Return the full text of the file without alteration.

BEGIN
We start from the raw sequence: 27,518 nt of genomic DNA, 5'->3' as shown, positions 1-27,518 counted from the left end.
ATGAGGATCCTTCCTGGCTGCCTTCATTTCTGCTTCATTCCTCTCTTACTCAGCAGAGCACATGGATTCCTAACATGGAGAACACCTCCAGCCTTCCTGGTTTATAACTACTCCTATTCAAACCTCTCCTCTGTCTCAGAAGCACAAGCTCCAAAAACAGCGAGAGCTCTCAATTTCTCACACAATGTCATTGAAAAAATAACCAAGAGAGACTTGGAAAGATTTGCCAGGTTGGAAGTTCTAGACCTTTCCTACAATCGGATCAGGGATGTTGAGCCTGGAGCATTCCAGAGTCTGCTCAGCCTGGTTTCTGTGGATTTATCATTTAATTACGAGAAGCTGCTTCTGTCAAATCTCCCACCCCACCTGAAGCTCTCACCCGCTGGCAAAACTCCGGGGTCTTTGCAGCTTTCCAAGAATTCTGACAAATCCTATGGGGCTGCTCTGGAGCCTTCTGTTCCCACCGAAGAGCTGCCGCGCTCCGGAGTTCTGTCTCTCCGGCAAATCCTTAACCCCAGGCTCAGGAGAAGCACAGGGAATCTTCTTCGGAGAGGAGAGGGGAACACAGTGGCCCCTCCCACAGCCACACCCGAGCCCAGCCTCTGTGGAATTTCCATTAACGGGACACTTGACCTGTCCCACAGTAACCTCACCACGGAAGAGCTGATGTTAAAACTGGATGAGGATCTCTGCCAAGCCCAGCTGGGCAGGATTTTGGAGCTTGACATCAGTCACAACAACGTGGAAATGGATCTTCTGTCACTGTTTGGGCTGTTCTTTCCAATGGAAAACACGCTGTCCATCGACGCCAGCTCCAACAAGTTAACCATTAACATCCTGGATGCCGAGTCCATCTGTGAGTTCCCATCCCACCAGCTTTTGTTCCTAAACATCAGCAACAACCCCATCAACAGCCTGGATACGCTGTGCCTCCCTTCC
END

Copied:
We start from the raw sequence: 27,518 nt of genomic DNA, 5'->3' as shown, positions 1-27,518 counted from the left end.
ATGAGGATCCTTCCTGGCTGCCTTCATTTCTGCTTCATTCCTCTCTTACTCAGCAGAGCACATGGATTCCTAACATGGAGAACACCTCCAGCCTTCCTGGTTTATAACTACTCCTATTCAAACCTCTCCTCTGTCTCAGAAGCACAAGCTCCAAAAACAGCGAGAGCTCTCAATTTCTCACACAATGTCATTGAAAAAATAACCAAGAGAGACTTGGAAAGATTTGCCAGGTTGGAAGTTCTAGACCTTTCCTACAATCGGATCAGGGATGTTGAGCCTGGAGCATTCCAGAGTCTGCTCAGCCTGGTTTCTGTGGATTTATCATTTAATTACGAGAAGCTGCTTCTGTCAAATCTCCCACCCCACCTGAAGCTCTCACCCGCTGGCAAAACTCCGGGGTCTTTGCAGCTTTCCAAGAATTCTGACAAATCCTATGGGGCTGCTCTGGAGCCTTCTGTTCCCACCGAAGAGCTGCCGCGCTCCGGAGTTCTGTCTCTCCGGCAAATCCTTAACCCCAGGCTCAGGAGAAGCACAGGGAATCTTCTTCGGAGAGGAGAGGGGAACACAGTGGCCCCTCCCACAGCCACACCCGAGCCCAGCCTCTGTGGAATTTCCATTAACGGGACACTTGACCTGTCCCACAGTAACCTCACCACGGAAGAGCTGATGTTAAAACTGGATGAGGATCTCTGCCAAGCCCAGCTGGGCAGGATTTTGGAGCTTGACATCAGTCACAACAACGTGGAAATGGATCTTCTGTCACTGTTTGGGCTGTTCTTTCCAATGGAAAACACGCTGTCCATCGACGCCAGCTCCAACAAGTTAACCATTAACATCCTGGATGCCGAGTCCATCTGTGAGTTCCCATCCCACCAGCTTTTGTTCCTAAACATCAGCAACAACCCCATCAACAGCCTGGATACGCTGTGCCTCCCTTCC